Forensic Photography

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History of Photography With Evolution Into Forensic Photography

History of Photography With Evolution Into Forensic Photography


Police photographers are forensic scientists who, like medical examiners, biologists and chemists, develop and document evidence to help law enforcement solve crimes. Forensic photographers may be sworn police personnel (especially in smaller departments) or they may be full-time forensic scientists. Visual records gathered using photography are used to prosecute criminal cases and are subject to the same rules of evidence and chain of custody requirements as any other evidence. (Rohde 2000)


The modern science of forensics can be traced back to the establishment of the Department of Legal Medicine at the University of Edinburgh in 1807. E. A. Poe introduced the forensic specialist to audiences in 1842 and Sherlock Holmes used modern science (with more than a little brilliant deduction) to discover the truth. The London Metropolitan Police criminal investigations division (known as Scotland Yard) became the world's leading forensic laboratory, in part, as a result of the Holmes stories. As forensic science developed, each new invention brought tools to the laboratory to help investigators. (Miller 1999)

The earliest form of forensics photography was traced to Belgium and Denmark in the early 1800s. Inmates were photographed for purposes of documentation. These were the earliest mug shots and led to the hiring of professional photographers to take posed pictures of inmates.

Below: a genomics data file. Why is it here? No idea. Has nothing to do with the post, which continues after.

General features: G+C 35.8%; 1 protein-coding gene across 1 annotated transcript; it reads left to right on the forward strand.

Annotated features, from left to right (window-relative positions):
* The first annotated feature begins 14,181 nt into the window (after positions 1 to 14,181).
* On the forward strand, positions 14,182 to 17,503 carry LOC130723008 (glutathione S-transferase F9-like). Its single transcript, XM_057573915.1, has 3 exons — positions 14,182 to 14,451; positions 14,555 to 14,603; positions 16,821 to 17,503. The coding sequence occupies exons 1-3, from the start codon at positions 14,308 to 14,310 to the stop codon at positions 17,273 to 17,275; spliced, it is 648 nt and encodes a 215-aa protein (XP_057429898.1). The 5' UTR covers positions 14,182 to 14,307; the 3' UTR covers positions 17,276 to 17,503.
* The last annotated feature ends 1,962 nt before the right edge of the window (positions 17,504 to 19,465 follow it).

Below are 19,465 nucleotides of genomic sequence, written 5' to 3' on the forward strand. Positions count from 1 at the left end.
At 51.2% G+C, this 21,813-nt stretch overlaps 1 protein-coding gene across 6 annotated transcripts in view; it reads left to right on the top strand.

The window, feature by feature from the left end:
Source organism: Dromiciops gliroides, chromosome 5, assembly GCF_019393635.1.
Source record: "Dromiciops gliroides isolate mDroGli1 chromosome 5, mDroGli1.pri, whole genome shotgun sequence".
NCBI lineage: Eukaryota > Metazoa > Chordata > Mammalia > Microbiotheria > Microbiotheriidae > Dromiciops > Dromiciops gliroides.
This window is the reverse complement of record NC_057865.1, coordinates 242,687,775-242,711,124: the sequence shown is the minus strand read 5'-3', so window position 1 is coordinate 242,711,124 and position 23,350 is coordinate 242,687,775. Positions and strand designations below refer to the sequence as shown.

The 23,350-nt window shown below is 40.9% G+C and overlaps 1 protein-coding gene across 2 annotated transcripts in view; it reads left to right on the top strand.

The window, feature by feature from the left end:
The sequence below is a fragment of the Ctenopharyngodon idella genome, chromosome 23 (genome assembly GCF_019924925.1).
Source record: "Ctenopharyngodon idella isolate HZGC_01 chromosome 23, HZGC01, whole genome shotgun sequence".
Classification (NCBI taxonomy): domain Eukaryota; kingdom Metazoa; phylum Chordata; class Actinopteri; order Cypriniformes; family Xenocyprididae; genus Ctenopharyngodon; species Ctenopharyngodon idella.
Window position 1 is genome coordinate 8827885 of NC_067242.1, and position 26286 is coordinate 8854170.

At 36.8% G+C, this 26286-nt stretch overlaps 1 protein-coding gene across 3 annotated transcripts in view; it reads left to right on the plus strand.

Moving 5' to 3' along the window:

During the late 19th century governments began collecting more information about their citizens as they became more professionalized. (Platt 2005) Police procedures began to include more science, and photography grew in popularity because people believed in its accuracy and realism.

The man credited with the invention of the modern mug shot translated his ideas to the crime scene itself. Alphonse Bertillon was the first to recreate a crime scene using a camera. He took shots from different angles and documented the position of bodies, and the placement of objects and evidence. His methodical approach led to major changes in the field. Pictures were published in newspapers and the public became involved in the solving of crimes.

Today the basic principles of crime-scene photography are still at work. Strides in the field are guided by technology. (Fulford 2006)The digital revolution has taken forensics by storm and inventions such as ultraviolet and infrared light have led to a whole new level of evidence collecting.

Modern technology had led to a new twist in the way crimes are solved. Police often have to piece the crime scene together using the photos provided by the crime-scene photographer, surveillance camera footage and still pictures taken by passerby's cell phone. If you are seeking a job as a forensics photographer, the outlook is great. This is a vital occupation in our ever-more-dangerous society.

The Facts

Modern police photographers use video, microscopic and telescopic photography and digital and emulsion film-based images in documenting evidence. Forensic photographs must be clear and must include known items (such as coins or a measuring device) from which size can be judged. The police photographer must be qualified to speak on photography and be able ...
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